Official book description (any errors in translation are mine):
Mani is a newly graduated economist and has just secured a job at the Ministry of Education and Research. He is a young man who lives with his father in a flat at Haugenstua, in the east of Oslo, and has a girlfriend he thinks he’s going to marry someday. Preferably, he’d like to use his abilities in the private sector, where the prestige and the money lies, because he’s painfully aware that both his girlfriend and the environment around him only look with disdain at the public sector. It doesn’t pay very well, either.
His new employment situation means adjusting to entirely new cultural values, where an old flat in Gamlebyenis more desirable than Mani’s new, and expensive, flat at Skillebekk and where Mani’s regular kebab shop is seen as more “genuine” and ranked higher than the Theatre Café. Mani also becomes a proud contributor to the big communal project known as the State.
Yellow Book is a novel about class and belonging, about the lives we live and the framework that surrounds us. It’s also a story about where you’re coming from and where you are going. It’s far from the east of Oslo to the corridors of the ministry.
Back in 2017, Pakistani Norwegian author Zeshan Shakar published his remarkable debut Tante Ulrikkes vei. It went on to be one of the most bestselling books in Norway for several years, and his follow up novel was greatly anticipated. While not quite so universally loved and lauded by all kinds of media that reviewed it, this novel, Yellow Book, nevertheless received a lot of praise and sold out its first few printings instantly (that everyone had to stay home during lock-down and had more time for reading, probably didn’t hurt sales either). Reluctant to pay what a new release hardback book costs here in Norway, I requested it through my local library (I was #397 on the waiting list). The book was released in August, I was able to pick up my copy in mid-November.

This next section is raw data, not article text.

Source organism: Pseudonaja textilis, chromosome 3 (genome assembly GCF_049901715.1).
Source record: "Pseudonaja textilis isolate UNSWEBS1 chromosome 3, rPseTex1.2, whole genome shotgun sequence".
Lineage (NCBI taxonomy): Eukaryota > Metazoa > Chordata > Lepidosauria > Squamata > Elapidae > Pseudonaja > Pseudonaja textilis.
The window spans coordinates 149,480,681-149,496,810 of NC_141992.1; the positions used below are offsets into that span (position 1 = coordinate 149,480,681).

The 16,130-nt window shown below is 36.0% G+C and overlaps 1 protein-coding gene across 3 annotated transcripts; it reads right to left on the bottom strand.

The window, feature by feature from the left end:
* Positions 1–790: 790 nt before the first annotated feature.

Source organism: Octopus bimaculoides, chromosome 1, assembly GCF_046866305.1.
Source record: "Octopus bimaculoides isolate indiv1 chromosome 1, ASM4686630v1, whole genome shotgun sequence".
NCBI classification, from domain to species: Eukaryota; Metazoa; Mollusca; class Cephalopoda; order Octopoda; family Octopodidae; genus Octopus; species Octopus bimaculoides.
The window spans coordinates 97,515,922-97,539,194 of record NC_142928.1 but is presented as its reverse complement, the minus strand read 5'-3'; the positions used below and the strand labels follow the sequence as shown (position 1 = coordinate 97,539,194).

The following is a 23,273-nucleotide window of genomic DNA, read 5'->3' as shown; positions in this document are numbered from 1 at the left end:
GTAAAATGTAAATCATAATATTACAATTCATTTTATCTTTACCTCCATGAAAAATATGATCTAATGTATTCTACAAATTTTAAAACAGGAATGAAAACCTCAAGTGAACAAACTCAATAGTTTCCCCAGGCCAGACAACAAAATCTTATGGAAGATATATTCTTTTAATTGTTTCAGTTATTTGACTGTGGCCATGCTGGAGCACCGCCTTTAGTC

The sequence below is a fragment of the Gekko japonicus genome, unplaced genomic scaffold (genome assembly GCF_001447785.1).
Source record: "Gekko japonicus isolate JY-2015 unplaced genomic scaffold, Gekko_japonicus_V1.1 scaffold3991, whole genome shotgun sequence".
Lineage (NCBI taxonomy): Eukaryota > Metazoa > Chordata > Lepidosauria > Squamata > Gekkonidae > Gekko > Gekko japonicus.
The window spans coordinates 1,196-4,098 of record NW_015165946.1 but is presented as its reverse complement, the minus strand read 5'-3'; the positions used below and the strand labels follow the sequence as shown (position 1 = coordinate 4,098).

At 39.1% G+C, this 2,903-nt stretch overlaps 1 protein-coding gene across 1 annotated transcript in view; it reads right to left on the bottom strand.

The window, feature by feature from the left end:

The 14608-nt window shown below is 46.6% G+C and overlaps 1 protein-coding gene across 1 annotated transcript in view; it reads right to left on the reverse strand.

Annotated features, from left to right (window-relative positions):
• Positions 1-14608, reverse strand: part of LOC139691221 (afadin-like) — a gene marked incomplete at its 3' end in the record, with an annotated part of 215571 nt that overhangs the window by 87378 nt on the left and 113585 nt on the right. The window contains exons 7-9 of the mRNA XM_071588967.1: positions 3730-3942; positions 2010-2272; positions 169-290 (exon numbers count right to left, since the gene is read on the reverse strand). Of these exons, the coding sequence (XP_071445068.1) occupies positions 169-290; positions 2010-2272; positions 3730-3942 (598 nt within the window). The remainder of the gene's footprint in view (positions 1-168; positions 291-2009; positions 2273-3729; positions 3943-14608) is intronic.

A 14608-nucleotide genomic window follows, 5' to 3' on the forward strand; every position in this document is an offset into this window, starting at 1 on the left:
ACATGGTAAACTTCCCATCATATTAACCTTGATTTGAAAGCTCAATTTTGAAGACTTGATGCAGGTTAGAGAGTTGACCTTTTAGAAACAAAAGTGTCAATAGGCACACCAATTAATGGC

Having now finished the book, I’m very glad I didn’t pay for it in a book store. I waited until Shakar’s debut novel was available on sale, having now read this one, I doubt I’ll ever want to own it. I got my expectations raised by the author’s first book and the positive reviews for this novel and was disappointed to discover that this book was just so unremarkable and while stuff happened during the novel (parts of it are set during and in the aftermath of the 22nd of July 2011 terror attack), with the building Mani and his colleagues work at completely destroyed in the bomb blast that day), Mani, the protagonist seems to end up in exactly the same place he started the novel, albeit with a slightly more secure and stable income.
One of the things I tell my students when they are to write a story is that they need to make something happen – there needs to be a change of some sort, either internally in one of the characters or externally in the plot. And while things do change for Mani, by the end, it all feels meaningless and pointless, because he more or less seems to be back at square one. Based on the reviews I’d read, I expected more. Full review here.